Tufuga Kilikihoa: The art of Niue nose flute
Fakaalofa lahi atu kia mutolu,
In celebration of Niue Language Week (12 – 18 October 2015) we have installed three kilikihoa (nose flutes) in a display case in our Te Kākano Information Centre located in the west wing of the Māori Gallery. Ioane Aleke Fa’avae selected these works in order to celebrate tufuga kilikihoa, the art of Niue nose flute and wrote both the Niue and English labels.
Ua e akau ne tufuga aki e kilikihoa. Ko e kaho mo e pao. Ko e tupuna fakamui ne kua mole atu ne iloa ke fafagu e kilikihoa ko Talaiti Posini mai Vaiea Fatiau. Kua liu malagaki mai e tufuga mo e fafagu he kilikihoa ke he tau fakaakoaga ne fakahoko he Taoga Niue. Na fa fafagu he tau fuata e kilikihoa ke lamalamati aki e tau falala he tau vahā fakamua. Kua humelie mo e mahofihofi ni e haana a tagi ka logona he tau kulakukele.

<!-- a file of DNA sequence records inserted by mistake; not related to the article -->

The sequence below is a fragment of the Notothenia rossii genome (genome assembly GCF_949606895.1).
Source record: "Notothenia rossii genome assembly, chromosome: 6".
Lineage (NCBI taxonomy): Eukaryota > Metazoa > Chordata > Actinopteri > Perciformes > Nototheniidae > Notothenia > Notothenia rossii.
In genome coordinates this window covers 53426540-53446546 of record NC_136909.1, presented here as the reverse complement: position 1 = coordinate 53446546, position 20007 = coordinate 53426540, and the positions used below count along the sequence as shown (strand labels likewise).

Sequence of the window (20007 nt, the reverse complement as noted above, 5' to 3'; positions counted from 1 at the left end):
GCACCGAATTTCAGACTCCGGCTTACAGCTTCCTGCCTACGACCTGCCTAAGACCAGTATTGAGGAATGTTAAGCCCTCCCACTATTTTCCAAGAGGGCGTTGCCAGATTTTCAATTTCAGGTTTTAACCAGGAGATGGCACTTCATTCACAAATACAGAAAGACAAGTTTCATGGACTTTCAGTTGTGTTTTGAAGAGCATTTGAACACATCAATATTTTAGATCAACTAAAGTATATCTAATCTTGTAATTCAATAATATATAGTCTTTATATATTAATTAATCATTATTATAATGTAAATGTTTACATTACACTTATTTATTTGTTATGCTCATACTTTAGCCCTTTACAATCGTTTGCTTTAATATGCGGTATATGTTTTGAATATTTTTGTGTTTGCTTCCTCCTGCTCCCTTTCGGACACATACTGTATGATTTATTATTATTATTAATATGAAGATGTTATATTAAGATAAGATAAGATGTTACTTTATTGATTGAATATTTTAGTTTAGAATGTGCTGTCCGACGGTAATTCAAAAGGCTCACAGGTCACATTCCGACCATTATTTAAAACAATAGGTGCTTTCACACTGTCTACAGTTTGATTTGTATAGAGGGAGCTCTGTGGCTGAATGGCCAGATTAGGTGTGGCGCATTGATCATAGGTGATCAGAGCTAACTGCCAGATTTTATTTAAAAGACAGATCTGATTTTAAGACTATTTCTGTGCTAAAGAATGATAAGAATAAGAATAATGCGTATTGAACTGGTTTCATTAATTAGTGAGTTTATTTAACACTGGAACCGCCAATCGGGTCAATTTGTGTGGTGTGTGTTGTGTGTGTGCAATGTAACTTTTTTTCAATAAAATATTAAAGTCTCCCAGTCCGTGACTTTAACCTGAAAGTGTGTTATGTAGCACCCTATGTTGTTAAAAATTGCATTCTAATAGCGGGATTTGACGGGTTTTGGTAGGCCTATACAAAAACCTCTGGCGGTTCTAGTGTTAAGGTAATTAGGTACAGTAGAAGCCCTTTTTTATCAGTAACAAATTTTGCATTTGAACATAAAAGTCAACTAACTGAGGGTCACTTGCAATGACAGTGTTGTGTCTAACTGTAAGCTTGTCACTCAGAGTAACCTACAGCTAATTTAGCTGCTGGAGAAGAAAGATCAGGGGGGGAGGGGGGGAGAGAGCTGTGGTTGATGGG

Ko e tau kilikihoa nei foaki mai ke he Fale Taoga ha Okalana. Taha ne foaki mai e ia ko Misi Koneuela he 1931. Ko e taha Komisina Nofomau ki Niue he (1907–1917). Taha mai ia Misi Hiki, ne fakatau mai he Fale Taoga ha Okalana he 1891. Tufuga mai e kilikihoa nei mai he akau ko e pao. Ko e kilikihoa ne foaki mai e Mrs E Paramore (Te Puke), tolu e pū ka e taha ne nakai la oti mitaki he vilo. Hā hā ki tua he tino he kilikihoa nei kua tohia ki ai e kupu “TIME”.
Kilikihoa (Nose flutes)
The kilikihoa or nose flute of Niue is made out of kaho (bamboo) or pao (a hardwood, Ochrosia parviflora). The last surviving Niue elder who knew how to play the nose flute was Talaiti Posini from Vaiea Fatiau, who passed away over a decade ago. The art of kilikihoa has been revived through workshops by Niue’s Department of Cultural Heritage – Taoga Niue. In former times young men would play the nose flute to woo the object of their affections.
Two of these kilikihoa were gifted to Auckland Museum. The one from Mr Henry G Cornwall, Resident Commissioner to Niue (1907–1917), was gifted in 1931. The kilikihoa gifted by Mrs E Paramore (Te Puke) has three holes drilled in it, one of which is incomplete, and the word “TIME” has been engraved on the outside. The kilikihoa from Mr Hicks, which is made of hardwood, was purchased by Auckland Museum in 1891.
Kia mafola e faahi tapu.